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On 1 February 2012 'The Transatlantic Bargain' was launched, a joint study by the NATO Defense College and the National Defense University in Washington D.C. The study brought together a number of renowned experts from both sides of the Atlantic.
Since the speech of outgoing U.S. Secretary of Defense Robert Gates in June last year, the question of transatlantic burden sharing and NATO's cohesion is back on the agenda. The transatlantic relationship might be uncontested in its basics but it faces a host of challenges in today’s security environment: insufficient military capabilities on the European side of the Atlantic, no fair share of duties and responsibilities for common security, or insufficient political will among many NATO partners to contribute to common operations. Some in Europe might add that there are also doubts over Washington’s future willingness to lead. Even NATO’s success in Libya cannot paper over the existing cracks within the Alliance’s transatlantic fabric with respect to common goals and common commitments.
What happened to the great concept of the "Transatlantic Bargain" - in short, the deal in which North America provided security for its European allies in return for their acceptance of American leadership - which held NATO together for many decades? Did it ever actually exist, or was it more an illusion suitable for heartwarming Sunday speeches but not for political realities? Is there a way to revitalize this bargain as a means to keeping the transatlantic link stable despite the fundamentally changed security requirements?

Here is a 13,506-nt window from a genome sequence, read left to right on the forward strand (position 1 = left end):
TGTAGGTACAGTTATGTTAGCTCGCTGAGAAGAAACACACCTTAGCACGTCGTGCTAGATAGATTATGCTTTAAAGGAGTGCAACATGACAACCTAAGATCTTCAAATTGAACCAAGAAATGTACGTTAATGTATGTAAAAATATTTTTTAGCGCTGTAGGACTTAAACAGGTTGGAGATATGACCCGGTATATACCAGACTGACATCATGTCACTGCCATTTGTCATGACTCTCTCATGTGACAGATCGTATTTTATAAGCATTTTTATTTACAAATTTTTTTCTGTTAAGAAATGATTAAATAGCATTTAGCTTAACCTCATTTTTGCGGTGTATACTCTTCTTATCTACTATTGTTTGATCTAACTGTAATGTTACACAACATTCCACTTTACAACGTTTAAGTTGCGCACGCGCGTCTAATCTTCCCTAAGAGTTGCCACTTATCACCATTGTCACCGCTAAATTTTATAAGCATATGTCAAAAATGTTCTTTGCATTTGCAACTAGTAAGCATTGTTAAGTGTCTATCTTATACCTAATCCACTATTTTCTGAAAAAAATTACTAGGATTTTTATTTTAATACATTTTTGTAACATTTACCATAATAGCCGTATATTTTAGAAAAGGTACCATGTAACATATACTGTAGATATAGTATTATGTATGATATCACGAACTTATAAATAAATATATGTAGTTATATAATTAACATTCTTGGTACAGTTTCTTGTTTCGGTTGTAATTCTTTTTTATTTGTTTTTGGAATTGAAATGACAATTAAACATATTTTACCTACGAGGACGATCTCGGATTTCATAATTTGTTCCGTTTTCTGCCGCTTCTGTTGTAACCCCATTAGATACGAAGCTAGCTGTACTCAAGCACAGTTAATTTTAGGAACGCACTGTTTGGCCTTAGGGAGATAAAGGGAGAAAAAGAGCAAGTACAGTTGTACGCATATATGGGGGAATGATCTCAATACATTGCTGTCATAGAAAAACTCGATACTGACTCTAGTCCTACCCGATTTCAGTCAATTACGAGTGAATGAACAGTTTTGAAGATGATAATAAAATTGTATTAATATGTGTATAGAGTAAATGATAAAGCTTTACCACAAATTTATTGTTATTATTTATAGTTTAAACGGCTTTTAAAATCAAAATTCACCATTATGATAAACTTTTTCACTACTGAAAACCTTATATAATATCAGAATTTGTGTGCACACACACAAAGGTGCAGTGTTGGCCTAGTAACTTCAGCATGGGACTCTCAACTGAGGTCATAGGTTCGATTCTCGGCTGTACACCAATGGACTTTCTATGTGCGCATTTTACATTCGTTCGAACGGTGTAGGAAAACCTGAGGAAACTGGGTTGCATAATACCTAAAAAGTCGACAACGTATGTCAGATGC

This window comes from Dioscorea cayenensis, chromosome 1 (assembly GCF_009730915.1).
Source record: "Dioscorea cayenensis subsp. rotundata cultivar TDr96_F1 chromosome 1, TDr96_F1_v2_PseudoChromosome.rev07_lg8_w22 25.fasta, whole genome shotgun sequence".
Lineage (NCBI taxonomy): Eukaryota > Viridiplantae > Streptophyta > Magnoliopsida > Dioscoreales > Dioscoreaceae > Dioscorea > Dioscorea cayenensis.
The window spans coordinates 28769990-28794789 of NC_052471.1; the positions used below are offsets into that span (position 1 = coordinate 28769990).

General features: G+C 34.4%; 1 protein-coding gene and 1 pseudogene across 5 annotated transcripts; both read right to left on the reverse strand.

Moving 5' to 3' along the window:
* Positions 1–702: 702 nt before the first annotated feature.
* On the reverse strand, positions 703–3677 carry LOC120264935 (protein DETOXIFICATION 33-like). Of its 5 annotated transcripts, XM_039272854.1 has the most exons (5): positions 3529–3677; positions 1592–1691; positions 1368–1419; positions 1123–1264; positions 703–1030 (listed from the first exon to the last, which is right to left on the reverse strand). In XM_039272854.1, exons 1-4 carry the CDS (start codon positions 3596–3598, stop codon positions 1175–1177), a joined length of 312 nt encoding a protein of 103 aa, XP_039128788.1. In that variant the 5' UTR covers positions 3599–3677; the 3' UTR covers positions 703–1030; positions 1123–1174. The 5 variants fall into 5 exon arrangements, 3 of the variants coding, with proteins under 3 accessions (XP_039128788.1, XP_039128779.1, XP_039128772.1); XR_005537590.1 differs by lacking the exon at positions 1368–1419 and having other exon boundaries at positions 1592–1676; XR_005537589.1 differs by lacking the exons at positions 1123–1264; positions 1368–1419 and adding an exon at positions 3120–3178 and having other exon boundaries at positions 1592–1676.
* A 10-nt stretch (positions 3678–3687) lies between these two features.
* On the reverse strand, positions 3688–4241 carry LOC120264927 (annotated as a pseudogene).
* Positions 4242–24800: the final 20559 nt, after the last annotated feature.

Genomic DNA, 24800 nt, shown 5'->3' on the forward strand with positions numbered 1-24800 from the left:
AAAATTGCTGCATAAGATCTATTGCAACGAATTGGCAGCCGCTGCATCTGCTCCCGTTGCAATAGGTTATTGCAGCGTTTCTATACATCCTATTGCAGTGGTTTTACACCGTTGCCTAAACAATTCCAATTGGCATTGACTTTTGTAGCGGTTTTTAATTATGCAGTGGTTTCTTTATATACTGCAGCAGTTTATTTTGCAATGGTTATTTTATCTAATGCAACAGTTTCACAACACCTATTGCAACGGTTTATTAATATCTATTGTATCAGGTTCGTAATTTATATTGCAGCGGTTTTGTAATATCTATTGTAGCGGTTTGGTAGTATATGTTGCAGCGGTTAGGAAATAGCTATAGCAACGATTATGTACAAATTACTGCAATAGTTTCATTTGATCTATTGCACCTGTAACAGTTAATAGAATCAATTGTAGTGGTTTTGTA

The study addressed three aspects of this question:
• Was there ever a transatlantic bargain and, if so, what was it?
• What would a transatlantic bargain look like today?
• In such a bargain, what would be NATO's role? What needs to be done?
The report of the study has been attached as PDF.
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